A new study has laid bare the structure of a protein receptor called the CysLT1 receptor that is implicated in a range of allergic and cardiovascular conditions as well as some types of cancer. Published in Science Advances, the paper shows how the researchers used structural biology techniques to accomplish this feat.
Figure 1. The segments of the CysLT1 receptor responsible for its activation are shown in orange, next to other G protein-coupled receptors. Credit: Luginina et al./Science Advances
The cysteinyl leukotriene receptor type 1 (CysLT1) receptor is part of the G protein-coupled receptor, or GPCRs, which are found as integral parts of the cell membrane. Upon activation by inflammatory molecules called leukotrienes, they transmit information from outside the cell to the inside, whether it comes in the form of light photons, molecules of fat or small proteins or DNA sequences. The result is typically the initiation of a cascade of cellular events – which can lead to cell division, migration or cell death. This signaling pathway is fundamental to cellular metabolism.
For this reason, GPCRs have been targeted by 40% of all medications in use today. However, the structure of these vital cell components was unknown, due to the difficulty and complexity of this study – until structural biologists at the MIPT Center for Molecular Mechanisms of Aging and Age-Related Diseases took it up, along with their colleagues in other nations like France, Germany, the USA and Canada. When the mechanism of operation of these receptors is known, new drugs that can selectively act upon these drugs could be developed, with less off-target actions and therefore lower toxicity.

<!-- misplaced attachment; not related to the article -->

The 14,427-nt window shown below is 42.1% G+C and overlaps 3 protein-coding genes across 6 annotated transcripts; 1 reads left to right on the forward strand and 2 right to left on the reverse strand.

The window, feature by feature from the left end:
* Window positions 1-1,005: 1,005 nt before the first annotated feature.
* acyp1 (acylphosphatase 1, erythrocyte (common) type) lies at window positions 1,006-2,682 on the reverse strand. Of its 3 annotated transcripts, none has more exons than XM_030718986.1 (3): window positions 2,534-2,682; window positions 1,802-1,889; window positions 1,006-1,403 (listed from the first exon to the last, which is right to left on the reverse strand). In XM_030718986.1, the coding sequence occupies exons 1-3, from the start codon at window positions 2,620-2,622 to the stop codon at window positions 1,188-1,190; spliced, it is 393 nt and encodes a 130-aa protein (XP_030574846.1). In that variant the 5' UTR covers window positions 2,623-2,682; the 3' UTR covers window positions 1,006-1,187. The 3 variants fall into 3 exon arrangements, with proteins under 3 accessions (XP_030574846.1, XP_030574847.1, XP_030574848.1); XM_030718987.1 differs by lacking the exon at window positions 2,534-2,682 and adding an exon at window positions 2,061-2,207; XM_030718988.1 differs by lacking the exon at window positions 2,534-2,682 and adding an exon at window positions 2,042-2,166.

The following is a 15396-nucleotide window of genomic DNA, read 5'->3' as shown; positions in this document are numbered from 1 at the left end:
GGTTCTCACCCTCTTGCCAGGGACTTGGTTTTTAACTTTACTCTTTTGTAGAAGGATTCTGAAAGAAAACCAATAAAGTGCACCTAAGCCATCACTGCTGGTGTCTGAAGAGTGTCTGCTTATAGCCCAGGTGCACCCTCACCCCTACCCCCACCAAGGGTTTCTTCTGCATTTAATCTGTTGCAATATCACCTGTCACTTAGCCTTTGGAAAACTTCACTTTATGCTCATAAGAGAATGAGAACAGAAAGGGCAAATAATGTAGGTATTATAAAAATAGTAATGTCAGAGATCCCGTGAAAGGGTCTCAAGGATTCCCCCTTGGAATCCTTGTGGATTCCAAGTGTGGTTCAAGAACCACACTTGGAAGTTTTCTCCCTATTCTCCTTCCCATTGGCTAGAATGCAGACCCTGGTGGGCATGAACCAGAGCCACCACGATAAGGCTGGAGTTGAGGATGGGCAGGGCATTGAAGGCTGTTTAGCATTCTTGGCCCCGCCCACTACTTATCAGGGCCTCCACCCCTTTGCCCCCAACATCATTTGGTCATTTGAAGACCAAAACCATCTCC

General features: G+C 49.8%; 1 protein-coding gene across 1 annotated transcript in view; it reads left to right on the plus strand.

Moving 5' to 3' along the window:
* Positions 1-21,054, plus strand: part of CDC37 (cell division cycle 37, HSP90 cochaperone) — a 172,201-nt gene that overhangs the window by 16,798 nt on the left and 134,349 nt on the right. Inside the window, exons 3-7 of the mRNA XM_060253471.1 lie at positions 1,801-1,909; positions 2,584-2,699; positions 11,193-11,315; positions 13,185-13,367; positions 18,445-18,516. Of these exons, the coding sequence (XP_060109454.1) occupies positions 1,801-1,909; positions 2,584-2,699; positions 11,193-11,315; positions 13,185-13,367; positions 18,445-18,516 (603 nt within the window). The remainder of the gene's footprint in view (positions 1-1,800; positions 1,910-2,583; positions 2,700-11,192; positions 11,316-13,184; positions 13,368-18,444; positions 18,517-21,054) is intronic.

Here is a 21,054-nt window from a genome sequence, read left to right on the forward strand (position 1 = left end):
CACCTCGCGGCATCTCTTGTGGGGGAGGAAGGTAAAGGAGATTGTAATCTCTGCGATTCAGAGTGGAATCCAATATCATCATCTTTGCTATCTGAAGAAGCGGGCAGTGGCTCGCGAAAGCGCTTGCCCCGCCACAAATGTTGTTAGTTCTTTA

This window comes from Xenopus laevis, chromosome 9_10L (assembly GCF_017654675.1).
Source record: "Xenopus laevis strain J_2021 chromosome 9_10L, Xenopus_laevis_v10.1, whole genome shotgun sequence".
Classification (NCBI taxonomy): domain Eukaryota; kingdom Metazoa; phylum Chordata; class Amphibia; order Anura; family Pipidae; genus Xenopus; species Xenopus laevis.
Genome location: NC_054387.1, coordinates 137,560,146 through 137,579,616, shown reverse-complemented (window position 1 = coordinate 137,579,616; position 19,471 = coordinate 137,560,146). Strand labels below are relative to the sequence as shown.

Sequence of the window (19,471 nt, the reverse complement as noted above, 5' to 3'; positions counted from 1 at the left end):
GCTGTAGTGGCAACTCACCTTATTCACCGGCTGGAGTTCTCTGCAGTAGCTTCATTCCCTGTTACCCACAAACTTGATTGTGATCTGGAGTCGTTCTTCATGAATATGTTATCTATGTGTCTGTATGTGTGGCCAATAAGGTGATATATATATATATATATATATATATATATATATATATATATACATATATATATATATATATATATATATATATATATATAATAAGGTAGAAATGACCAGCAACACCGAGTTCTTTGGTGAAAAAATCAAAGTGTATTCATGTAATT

What is structural biology?
The field of structural biology is one which crosses boundary lines to bring together physics and biology. It elucidates the structure of macromolecules in living organisms. It involves the use of genetic engineering to produce synthetic proteins, their purification and finally their crystallization. The pure crystal of protein is then dealt with on the basis of fundamental physics principles. First it is X-rayed with powerful rays to obtain the diffraction pattern, where rays bend around various atoms and groups in the protein molecule to give characteristic patterns. These are then processed via powerful and accurate mathematical models, resulting in a minute blueprint of the 3D structure of the protein, at atomic level. The model is typically accurate to angstrom level.
The X-rays used in structural biology come from two sources, synchrotons and free electron lasers. While synchrotons have been around since the 1970s, free electron lasers are quite recent, introduced less than a decade ago. Both operate on the same principle, of imparting energy to electrons to speed them up to almost the velocity of light. The next step is to redirect the course of electron motion. In a synchrotron, the path is almost circular, while with the free electron laser, they shoot through a passage formed by a double line of magnets alternately facing opposing directions – an undulator. This causes the emission of X-rays. However, the X-ray energy emitted by the free electron laser is far more powerful, allowing the diffraction to analyze tiny crystals barely a micron in diameter. Its invention has already led to the revelation of several hundred protein structures.